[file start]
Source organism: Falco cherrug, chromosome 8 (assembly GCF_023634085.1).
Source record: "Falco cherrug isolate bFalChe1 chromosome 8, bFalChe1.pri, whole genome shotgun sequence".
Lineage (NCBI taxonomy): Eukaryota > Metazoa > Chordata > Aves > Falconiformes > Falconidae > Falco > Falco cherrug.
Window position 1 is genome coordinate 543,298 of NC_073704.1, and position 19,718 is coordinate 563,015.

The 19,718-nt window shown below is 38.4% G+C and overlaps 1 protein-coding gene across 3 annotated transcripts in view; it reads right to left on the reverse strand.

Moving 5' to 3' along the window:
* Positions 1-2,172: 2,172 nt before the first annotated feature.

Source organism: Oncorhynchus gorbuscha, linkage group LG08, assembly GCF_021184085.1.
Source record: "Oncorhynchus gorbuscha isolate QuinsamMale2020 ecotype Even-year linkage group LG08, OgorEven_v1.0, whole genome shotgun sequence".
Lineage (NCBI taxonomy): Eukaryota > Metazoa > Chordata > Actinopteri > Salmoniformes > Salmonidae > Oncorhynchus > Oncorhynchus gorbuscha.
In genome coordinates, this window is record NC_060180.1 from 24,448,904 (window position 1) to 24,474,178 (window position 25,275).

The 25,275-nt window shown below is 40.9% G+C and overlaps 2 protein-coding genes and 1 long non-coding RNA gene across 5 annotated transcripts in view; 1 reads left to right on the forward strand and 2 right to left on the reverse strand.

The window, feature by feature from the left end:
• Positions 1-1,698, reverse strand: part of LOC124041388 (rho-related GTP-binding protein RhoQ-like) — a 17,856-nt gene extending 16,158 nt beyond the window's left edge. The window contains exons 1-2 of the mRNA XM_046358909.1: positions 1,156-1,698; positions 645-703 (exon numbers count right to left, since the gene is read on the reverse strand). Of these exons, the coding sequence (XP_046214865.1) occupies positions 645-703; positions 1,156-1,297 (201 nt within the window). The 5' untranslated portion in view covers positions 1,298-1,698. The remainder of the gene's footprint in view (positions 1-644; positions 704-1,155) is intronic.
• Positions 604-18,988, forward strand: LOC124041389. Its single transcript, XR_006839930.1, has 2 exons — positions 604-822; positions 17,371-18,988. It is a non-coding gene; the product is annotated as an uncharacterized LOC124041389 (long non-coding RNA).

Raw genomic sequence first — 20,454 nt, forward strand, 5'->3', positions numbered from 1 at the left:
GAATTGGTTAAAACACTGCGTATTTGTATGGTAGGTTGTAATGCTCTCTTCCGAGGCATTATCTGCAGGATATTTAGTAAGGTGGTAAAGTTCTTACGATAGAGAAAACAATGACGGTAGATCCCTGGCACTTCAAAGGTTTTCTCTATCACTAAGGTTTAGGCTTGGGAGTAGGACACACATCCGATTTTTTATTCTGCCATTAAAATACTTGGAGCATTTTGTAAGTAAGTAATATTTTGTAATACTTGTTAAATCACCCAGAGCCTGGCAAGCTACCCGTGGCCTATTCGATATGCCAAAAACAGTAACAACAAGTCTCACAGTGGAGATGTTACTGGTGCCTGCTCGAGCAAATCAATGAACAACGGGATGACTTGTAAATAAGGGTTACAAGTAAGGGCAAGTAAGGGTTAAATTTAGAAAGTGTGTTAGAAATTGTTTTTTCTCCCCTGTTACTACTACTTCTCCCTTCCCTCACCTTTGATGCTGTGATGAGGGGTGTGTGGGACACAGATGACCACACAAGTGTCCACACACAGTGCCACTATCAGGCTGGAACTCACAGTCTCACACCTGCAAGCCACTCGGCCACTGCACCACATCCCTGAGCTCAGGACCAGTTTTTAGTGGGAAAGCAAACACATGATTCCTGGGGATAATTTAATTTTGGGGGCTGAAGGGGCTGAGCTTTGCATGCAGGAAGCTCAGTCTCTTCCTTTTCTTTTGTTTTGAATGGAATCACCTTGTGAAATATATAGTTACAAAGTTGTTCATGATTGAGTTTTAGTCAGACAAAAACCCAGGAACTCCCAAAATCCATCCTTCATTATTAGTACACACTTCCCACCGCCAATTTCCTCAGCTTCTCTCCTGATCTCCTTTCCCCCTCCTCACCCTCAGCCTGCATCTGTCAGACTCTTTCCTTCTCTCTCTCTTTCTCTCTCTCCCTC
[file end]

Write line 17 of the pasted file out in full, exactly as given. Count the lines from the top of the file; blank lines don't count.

GAATTGGTTAAAACACTGCGTATTTGTATGGTAGGTTGTAATGCTCTCTTCCGAGGCATTATCTGCAGGATATTTAGTAAGGTGGTAAAGTTCTTACGATAGAGAAAACAATGACGGTAGATCCCTGGCACTTCAAAGGTTTTCTCTATCACTAAGGTTTAGGCTTGGGAGTAGGACACACATCCGATTTTTTATTCTGCCATTAAAATACTTGGAGCATTTTGTAAGTAAGTAATATTTTGTAATACTTGTTAAATCACCCAGAGCCTGGCAAGCTACCCGTGGCCTATTCGATATGCCAAAAACAGTAACAACAAGTCTCACAGTGGAGATGTTACTGGTGCCTGCTCGAGCAAATCAATGAACAACGGGATGACTTGTAAATAAGGGTTACAAGTAAGGGCAAGTAAGGGTTAAATTTAGAAAGTGTGTTAGAAATTGTTTTTTCTCCCCTGTTACTACTACTTCTCCCTTCCCTCACCTTTGATGCTGTGATGAGGGGTGTGTGGGACACAGATGACCACACAAGTGTCCACACACAGTGCCACTATCAGGCTGGAACTCACAGTCTCACACCTGCAAGCCACTCGGCCACTGCACCACATCCCTGAGCTCAGGACCAGTTTTTAGTGGGAAAGCAAACACATGATTCCTGGGGATAATTTAATTTTGGGGGCTGAAGGGGCTGAGCTTTGCATGCAGGAAGCTCAGTCTCTTCCTTTTCTTTTGTTTTGAATGGAATCACCTTGTGAAATATATAGTTACAAAGTTGTTCATGATTGAGTTTTAGTCAGACAAAAACCCAGGAACTCCCAAAATCCATCCTTCATTATTAGTACACACTTCCCACCGCCAATTTCCTCAGCTTCTCTCCTGATCTCCTTTCCCCCTCCTCACCCTCAGCCTGCATCTGTCAGACTCTTTCCTTCTCTCTCTCTTTCTCTCTCTCCCTC